Data on demographic characteristics, medical and obstetric history, course of labor, indications for SC, and surgical data were prospectively collected on each patient using a standardized questionnaire. The information was then entered into an electronic database (Tab. 1). In-hospital infectious complications were diagnosed by a physician and recorded on the standardized questionnaire. All women were contacted by telephone 40-50 days after CS and were asked about the development of any signs and symptoms of infection. There were up to five attempts to contact each patient before designating them lost to follow-up. In cases of readmission, monitoring was expanded using hospital databases. The treatment and outcomes of infections for both in-hospital and post-discharge patients were recorded.
The main outcome in our study was any infection after CS defined as an infection diagnosed in-hospital or post-discharge within 30 days after CS. The infection was diagnosed according to the criteria of the Centers for Disease Control and Prevention, Atlanta, USA (14), with infections categorized as surgical site infections (SSIs) or non-surgical site infections (non- SSIs). SSIs were categorized as superficial, deep, or organ/space. Non-SSIs were categorized as urinary tract infection, respiratory tract infection, gastrointestinal tract infection, skin and soft tissue infection, bloodstream infection, arterial or venous infection, or mastitis.
The data were analyzed via NCSS version 8 (NCSS Statistical Software, Kaysville, Utah, USA). Baseline characteristics were described using absolute numbers, percentages, and relative frequencies. A univariate analysis was used to compare categorical data of included and lost patients. Univariate associations among categorical variables of both included and lost patients with a P value of 0.15 or smaller were explored using the χ2 or Fisher exact test. Multivariable logistic regression was used to identify risk factors associated with the infection for variables that were significant in a univariate analysis. Results are reported with a 95% confidence interval (CI).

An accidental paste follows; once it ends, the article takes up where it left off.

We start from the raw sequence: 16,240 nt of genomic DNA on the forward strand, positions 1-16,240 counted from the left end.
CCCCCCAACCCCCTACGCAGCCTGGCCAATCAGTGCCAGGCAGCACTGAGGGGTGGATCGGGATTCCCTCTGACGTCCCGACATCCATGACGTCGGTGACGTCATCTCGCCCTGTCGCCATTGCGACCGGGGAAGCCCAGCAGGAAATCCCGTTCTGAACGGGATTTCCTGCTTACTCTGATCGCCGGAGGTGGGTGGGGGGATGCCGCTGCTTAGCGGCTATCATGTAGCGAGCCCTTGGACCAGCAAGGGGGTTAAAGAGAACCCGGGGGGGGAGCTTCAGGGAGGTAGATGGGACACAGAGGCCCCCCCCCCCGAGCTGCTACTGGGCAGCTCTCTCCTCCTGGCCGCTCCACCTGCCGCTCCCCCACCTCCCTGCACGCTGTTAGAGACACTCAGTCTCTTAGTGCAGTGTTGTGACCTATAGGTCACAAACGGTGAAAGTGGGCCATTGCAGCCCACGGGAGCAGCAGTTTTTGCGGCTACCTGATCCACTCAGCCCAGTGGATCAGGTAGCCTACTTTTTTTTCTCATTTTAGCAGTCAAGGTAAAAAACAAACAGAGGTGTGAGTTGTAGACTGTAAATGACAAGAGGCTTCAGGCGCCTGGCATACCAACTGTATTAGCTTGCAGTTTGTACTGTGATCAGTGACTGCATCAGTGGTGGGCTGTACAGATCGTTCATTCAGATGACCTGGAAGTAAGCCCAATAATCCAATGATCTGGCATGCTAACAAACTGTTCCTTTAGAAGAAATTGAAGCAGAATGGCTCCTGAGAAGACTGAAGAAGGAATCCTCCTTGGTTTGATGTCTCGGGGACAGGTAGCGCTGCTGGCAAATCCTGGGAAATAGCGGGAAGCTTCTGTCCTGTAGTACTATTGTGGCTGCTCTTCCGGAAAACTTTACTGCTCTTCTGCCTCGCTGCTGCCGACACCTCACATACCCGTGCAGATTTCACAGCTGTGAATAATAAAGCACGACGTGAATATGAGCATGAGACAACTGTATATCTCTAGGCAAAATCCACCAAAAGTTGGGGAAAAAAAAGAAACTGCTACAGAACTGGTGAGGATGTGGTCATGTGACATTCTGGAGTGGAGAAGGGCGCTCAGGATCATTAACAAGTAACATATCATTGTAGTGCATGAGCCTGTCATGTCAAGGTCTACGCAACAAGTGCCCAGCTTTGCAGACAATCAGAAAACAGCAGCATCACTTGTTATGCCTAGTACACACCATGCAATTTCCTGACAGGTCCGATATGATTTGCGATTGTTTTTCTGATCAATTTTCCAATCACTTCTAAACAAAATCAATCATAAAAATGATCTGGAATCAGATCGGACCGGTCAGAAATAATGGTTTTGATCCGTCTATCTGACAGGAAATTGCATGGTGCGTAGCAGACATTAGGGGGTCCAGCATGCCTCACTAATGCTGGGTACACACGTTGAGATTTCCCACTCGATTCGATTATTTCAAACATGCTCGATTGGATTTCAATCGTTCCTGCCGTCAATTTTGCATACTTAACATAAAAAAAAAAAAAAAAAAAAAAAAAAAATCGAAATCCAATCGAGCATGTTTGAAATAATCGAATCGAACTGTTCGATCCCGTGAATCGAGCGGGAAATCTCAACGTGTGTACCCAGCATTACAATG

A total of 1,125 deliveries were performed during the study period, 768 by the vaginal route and 357 (31.7%) by CS (Fig. 1). 13 women were excluded from the analysis because of an active infection within one week of admission or during CS.
Of these women, eight intraamniotic inflammations, two respiratory tract infections, one gastrointestinal tract infection, and two infections of unknown origin were diagnosed. From the remaining 344 CSs, 299 were followed up for 30 days and 45 excluded as a result of being designated lost to follow-up.
Table 1 lists demographic data and clinical characteristics of followed and lost patients. A univariate analysis was used to compare data in both groups
Univariate associations among categorical variables of followed and lost patients with a P value of 0.15 or smaller were explored using the χ2 or Fisher exact test. We found a statistically significant difference in seven variables between followed and lost patients (Tab. 2).
Of the 299 patients who were followed up 30 days, ten were diagnosed with a postoperative infection, giving an incidence rate of 3.3%. Out of all infections, nine were SSIs and one was non-SSI (Fig. 2). These SSIs included four superficial, no deep, and five organ/ space SSIs. The organ/space SSIs were all cases of endometritis and simultaneously one peritonitis. One non-SSI was a urinary tract infection. All infections occurred between the 2nd and 30th day postoperatively, with a median time of occurrence of 14 days. 8 cases (80%) were diagnosed after hospital discharge.
Univariate analysis and multivariate logistic regression analysis were conducted for variables expected to be related to postoperative infection. Obesity was the only independent risk factor for postoperative infection identified in this study. From seven significant different variables among both the followed and lost patients, none were determined to be independent risk factors.
The overall postcesarean infection rate of 3.3% in our center is lower than rates from other studies. Despite the fact that prophylactic antibiotics were administered after umbilical cord clamping, our incidence was very low. A study from England identified high rates of postcesarean infections (9.6%) but only SSI, and follow-up data were available on only a third of the women at 30 postoperative days (4). In a Danish study, 458 of 2,492 patients developed postcesarean infections such as SSI and non-SSI, yielding a rate of 18.4%, with postdischarge monitoring of 30 days (15).